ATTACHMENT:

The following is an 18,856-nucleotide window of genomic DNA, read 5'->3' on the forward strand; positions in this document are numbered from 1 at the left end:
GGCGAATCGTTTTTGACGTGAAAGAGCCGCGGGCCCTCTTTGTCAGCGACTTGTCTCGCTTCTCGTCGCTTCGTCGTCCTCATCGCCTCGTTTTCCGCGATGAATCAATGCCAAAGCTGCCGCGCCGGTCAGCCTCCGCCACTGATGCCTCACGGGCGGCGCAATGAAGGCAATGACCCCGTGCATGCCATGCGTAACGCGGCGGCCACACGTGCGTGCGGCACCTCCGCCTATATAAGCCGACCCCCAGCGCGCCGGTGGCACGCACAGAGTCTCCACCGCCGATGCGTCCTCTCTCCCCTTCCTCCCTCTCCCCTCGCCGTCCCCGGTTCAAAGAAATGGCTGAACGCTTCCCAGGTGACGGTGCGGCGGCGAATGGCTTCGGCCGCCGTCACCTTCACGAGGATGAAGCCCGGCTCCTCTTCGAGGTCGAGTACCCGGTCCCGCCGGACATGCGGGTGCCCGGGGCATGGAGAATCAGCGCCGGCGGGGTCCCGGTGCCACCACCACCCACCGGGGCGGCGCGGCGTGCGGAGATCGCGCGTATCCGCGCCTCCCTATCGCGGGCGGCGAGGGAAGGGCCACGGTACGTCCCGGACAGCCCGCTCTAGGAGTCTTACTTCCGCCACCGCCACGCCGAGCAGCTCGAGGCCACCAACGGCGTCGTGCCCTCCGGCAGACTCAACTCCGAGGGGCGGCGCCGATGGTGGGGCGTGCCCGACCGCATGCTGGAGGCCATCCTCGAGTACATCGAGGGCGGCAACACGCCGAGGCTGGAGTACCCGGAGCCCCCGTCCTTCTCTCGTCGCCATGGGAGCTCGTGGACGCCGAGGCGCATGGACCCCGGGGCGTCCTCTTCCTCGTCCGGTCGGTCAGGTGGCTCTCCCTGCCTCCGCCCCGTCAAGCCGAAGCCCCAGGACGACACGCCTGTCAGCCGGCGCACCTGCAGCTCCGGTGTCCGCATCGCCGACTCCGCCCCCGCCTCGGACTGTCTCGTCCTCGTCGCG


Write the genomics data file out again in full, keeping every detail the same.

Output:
The following is an 18,856-nucleotide window of genomic DNA, read 5'->3' on the forward strand; positions in this document are numbered from 1 at the left end:
GGCGAATCGTTTTTGACGTGAAAGAGCCGCGGGCCCTCTTTGTCAGCGACTTGTCTCGCTTCTCGTCGCTTCGTCGTCCTCATCGCCTCGTTTTCCGCGATGAATCAATGCCAAAGCTGCCGCGCCGGTCAGCCTCCGCCACTGATGCCTCACGGGCGGCGCAATGAAGGCAATGACCCCGTGCATGCCATGCGTAACGCGGCGGCCACACGTGCGTGCGGCACCTCCGCCTATATAAGCCGACCCCCAGCGCGCCGGTGGCACGCACAGAGTCTCCACCGCCGATGCGTCCTCTCTCCCCTTCCTCCCTCTCCCCTCGCCGTCCCCGGTTCAAAGAAATGGCTGAACGCTTCCCAGGTGACGGTGCGGCGGCGAATGGCTTCGGCCGCCGTCACCTTCACGAGGATGAAGCCCGGCTCCTCTTCGAGGTCGAGTACCCGGTCCCGCCGGACATGCGGGTGCCCGGGGCATGGAGAATCAGCGCCGGCGGGGTCCCGGTGCCACCACCACCCACCGGGGCGGCGCGGCGTGCGGAGATCGCGCGTATCCGCGCCTCCCTATCGCGGGCGGCGAGGGAAGGGCCACGGTACGTCCCGGACAGCCCGCTCTAGGAGTCTTACTTCCGCCACCGCCACGCCGAGCAGCTCGAGGCCACCAACGGCGTCGTGCCCTCCGGCAGACTCAACTCCGAGGGGCGGCGCCGATGGTGGGGCGTGCCCGACCGCATGCTGGAGGCCATCCTCGAGTACATCGAGGGCGGCAACACGCCGAGGCTGGAGTACCCGGAGCCCCCGTCCTTCTCTCGTCGCCATGGGAGCTCGTGGACGCCGAGGCGCATGGACCCCGGGGCGTCCTCTTCCTCGTCCGGTCGGTCAGGTGGCTCTCCCTGCCTCCGCCCCGTCAAGCCGAAGCCCCAGGACGACACGCCTGTCAGCCGGCGCACCTGCAGCTCCGGTGTCCGCATCGCCGACTCCGCCCCCGCCTCGGACTGTCTCGTCCTCGTCGCG